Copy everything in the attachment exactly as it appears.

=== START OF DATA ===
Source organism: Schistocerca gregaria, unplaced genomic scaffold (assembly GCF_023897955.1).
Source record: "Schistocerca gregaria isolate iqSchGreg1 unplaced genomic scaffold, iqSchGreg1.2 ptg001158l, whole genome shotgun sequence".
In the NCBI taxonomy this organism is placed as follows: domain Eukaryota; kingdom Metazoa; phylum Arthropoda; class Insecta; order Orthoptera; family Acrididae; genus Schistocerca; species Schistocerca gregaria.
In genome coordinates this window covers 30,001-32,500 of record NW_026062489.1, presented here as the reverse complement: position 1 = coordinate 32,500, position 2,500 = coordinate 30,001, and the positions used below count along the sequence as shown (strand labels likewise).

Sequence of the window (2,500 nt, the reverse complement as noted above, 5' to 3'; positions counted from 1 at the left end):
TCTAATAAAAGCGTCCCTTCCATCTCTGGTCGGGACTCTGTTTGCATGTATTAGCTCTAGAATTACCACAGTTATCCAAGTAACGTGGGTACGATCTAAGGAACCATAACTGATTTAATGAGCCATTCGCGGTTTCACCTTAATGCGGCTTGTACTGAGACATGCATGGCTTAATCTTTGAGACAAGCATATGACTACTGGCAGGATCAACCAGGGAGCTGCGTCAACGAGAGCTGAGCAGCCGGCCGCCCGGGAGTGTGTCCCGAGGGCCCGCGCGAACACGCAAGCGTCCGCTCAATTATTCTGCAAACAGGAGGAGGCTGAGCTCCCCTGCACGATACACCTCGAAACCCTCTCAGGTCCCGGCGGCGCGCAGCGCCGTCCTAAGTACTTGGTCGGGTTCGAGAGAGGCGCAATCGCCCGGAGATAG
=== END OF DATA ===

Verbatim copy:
Source organism: Schistocerca gregaria, unplaced genomic scaffold (assembly GCF_023897955.1).
Source record: "Schistocerca gregaria isolate iqSchGreg1 unplaced genomic scaffold, iqSchGreg1.2 ptg001158l, whole genome shotgun sequence".
In the NCBI taxonomy this organism is placed as follows: domain Eukaryota; kingdom Metazoa; phylum Arthropoda; class Insecta; order Orthoptera; family Acrididae; genus Schistocerca; species Schistocerca gregaria.
In genome coordinates this window covers 30,001-32,500 of record NW_026062489.1, presented here as the reverse complement: position 1 = coordinate 32,500, position 2,500 = coordinate 30,001, and the positions used below count along the sequence as shown (strand labels likewise).

Sequence of the window (2,500 nt, the reverse complement as noted above, 5' to 3'; positions counted from 1 at the left end):
TCTAATAAAAGCGTCCCTTCCATCTCTGGTCGGGACTCTGTTTGCATGTATTAGCTCTAGAATTACCACAGTTATCCAAGTAACGTGGGTACGATCTAAGGAACCATAACTGATTTAATGAGCCATTCGCGGTTTCACCTTAATGCGGCTTGTACTGAGACATGCATGGCTTAATCTTTGAGACAAGCATATGACTACTGGCAGGATCAACCAGGGAGCTGCGTCAACGAGAGCTGAGCAGCCGGCCGCCCGGGAGTGTGTCCCGAGGGCCCGCGCGAACACGCAAGCGTCCGCTCAATTATTCTGCAAACAGGAGGAGGCTGAGCTCCCCTGCACGATACACCTCGAAACCCTCTCAGGTCCCGGCGGCGCGCAGCGCCGTCCTAAGTACTTGGTCGGGTTCGAGAGAGGCGCAATCGCCCGGAGATAG